Norway’s Socialist Left party (SV) is calling “all aboard” for its proposal to build a long-sought train line to Tromsø in Northern Norway. The country’s train service currently terminates in Bodø, but the state railroad directorate has just concluded a study on extending it to Tromsø via Narvik.
Called Nord-Norgebanen (NNB), the train line would be an extension of Nordlands-banen, which runs from Trondheim to Bodø. The idea is to build an additional line north from Fauske, located east of Bodø.
The study commissioned by the transport ministry updates cost estimates and economic analyses of previous feasibility reports for train service in Northern Norway. It was prompted by expectations for ongoing expansion of the seafood and tourism industries, and thus increased demand for transport capacity.
Jernbanedirektoratet, the state agency that delivered the study (utredning) earlier this month, determined that construction of Nord-Norgebanen would be “positive” in terms of transport- and logistics savings for cargo, and as an alternative to driving or even flying. “Other positive effects for society,” the report notes, would come in the form of “reduced CO2 emissions and fewer traffic accidents.”
The directorate plainly states, however, that the train line would not be profitable given the more than NOK 100 billion (USD 12 million) it would cost to build and then operate. A new train line from Fauske to Tromsø would run over 375 kilometers, plus an 80-kilometer spur to the major fishing and emerging oil port of Harstad. “Analyses show that a full Fauske-Tromsø extension would cost NOK 113 billion plus NOK billion for the spur west to Harstad,” wrote the directorate in its study.
The state directorate offered no recommendation to the politicians responsibile for making any decision to build the train line. SV politicians, not least in Northern Norway, are clearly recommending in favour of construction, and disappointed that there hasn’t been more attention given to the project on a national basis.
“The debte over NNB has been raging in the north, but in the south it’s quiet,” complained Christian Torset, leader of Nordland SV, in newspaper Helgelendingen after the report came out. He’s unhappy that hardly any media outlets in Oslo, for example, have reported or even mentioned the study.
“The line will cut large amounts of carbon emissions, but won’t be economically profitable,” Torset wrote, adding that hardly any major transport projects are profitable. “They’re built because they serve the national interest and create ripple effects,” he wrote. “It can also be wise to remember that a ferry-free Highway E39 (proposed for southwestern Norway) is priced at NOK 340 billion, just in case you think Nord-Norgebanen sounds expensive.”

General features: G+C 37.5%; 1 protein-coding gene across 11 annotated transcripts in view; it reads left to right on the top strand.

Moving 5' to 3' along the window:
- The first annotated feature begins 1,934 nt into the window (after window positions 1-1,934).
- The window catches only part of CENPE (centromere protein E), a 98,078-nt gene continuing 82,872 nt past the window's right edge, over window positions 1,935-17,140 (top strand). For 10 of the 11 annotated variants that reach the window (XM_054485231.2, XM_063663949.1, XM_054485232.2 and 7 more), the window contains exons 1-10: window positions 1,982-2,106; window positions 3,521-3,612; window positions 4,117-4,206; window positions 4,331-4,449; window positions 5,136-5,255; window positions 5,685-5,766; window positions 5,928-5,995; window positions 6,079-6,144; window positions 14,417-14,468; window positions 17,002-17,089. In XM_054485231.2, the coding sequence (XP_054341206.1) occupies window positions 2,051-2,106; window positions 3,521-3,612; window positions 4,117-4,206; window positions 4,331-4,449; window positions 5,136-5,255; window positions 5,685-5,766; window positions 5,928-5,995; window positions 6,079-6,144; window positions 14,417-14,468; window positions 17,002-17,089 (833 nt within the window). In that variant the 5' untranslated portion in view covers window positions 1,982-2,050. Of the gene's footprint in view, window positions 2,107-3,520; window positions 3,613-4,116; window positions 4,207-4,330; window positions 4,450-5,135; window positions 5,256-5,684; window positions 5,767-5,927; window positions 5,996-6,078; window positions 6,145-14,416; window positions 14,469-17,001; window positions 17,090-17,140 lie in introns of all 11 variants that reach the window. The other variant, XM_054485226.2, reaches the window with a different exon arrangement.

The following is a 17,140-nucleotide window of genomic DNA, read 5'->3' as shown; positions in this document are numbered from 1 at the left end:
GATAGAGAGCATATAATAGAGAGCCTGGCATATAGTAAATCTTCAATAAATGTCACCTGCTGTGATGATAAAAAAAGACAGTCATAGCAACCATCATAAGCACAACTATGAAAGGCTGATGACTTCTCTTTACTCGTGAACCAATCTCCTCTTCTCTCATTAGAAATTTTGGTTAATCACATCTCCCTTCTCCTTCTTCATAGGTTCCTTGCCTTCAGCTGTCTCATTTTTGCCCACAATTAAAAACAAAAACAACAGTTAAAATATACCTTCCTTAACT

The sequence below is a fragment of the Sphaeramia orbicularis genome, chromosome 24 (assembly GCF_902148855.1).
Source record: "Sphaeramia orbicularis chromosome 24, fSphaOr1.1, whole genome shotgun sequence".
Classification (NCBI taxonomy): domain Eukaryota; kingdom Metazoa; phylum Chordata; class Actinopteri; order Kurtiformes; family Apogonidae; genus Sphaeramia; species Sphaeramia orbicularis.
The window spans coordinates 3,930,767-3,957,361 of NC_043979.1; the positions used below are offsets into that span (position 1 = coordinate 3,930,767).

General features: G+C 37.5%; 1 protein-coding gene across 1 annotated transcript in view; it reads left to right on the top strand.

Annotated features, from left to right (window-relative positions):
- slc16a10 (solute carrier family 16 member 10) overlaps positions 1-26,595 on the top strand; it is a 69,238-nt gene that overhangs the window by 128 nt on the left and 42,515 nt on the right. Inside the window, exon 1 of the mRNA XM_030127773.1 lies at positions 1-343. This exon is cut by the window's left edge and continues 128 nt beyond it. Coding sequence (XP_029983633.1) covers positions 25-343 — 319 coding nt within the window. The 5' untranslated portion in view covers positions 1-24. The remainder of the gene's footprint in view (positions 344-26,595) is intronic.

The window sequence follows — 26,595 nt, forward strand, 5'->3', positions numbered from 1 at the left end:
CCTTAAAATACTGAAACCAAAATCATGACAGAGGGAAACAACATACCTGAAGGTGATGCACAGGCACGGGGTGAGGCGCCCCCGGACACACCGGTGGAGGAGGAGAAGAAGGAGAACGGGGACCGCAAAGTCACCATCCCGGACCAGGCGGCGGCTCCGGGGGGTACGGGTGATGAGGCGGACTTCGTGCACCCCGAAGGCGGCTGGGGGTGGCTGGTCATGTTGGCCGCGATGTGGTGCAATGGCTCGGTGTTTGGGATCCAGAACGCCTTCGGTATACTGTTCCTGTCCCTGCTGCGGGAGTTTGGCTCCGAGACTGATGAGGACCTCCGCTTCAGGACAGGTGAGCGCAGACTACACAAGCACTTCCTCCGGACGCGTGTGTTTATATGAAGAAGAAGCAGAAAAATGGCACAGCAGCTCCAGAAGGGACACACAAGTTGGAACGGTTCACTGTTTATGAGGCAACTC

‘Reasonable, fast, environmentally friendly’
Torset is far from alone in advocating construction of the line. “It may not be profitable, but it will be hugely useful,” claim Synne Bjørbekk and Per-Gunnar Skotåm of the Reds party in Nordland County. “It will cut carbon emissions from transport in Northern Norge alone by 20 percent, remove thousands of large trailer-trucks from the roads and improve traffic safety.”
They wrote in a commentary in newspaper Harstad Tidende that it also would “offer folks reasonable, fast and environmentally friendly transport.” Building the railroad would also “be like a vitamin injection for establishment of industry and other enterprise in the North, which could attract more population growth.” Bjørbekk and Skotåm further noted that Bergensbanen (the popular train line over the mountains between Bergen and Oslo) cost twice the total amount of the state budget in Norway when it was built, but was finished because it was viewed as an important infrastructure project for the future.
Train passenger Eskil Sørensen is also among those hoping the government and Parliament will finally approve the project that’s been studied several times before and shelved because of the costs involved. “”We’re the world’s richest country, and I think we can afford it,” Sørensen told state broadcaster NRK on Monday, after media reports that SV would take the issue to Parliament. “It would bind the country together and we’d get a lot of truck traffic off the roads.”
Opposition from those in control
Mona Faerås, a Member of Parliament for SV, noted that flying is currently the only alternative for many people and cargo. “It’s time for infrastructure improvements in the north,” she told NRK, but she’s already facing opposition, not least from the conservative Progress Party that currently holds political control of the transport ministry.
Progress, long an advocate of highway improvements, has warmed up to rail transport in recent years but still thinks Nord-Norgebanen is too expensive. Progress MP Dagfinn Olsen worries that the line would also face major geographic challenges that could increase the price. He also fears the project would come at the expense of others.
The Nord-Norgebanen study has been put out to hearing until October, after which Transport Minister Jon Georg Dale will decide whether to propose its construction to Parliament.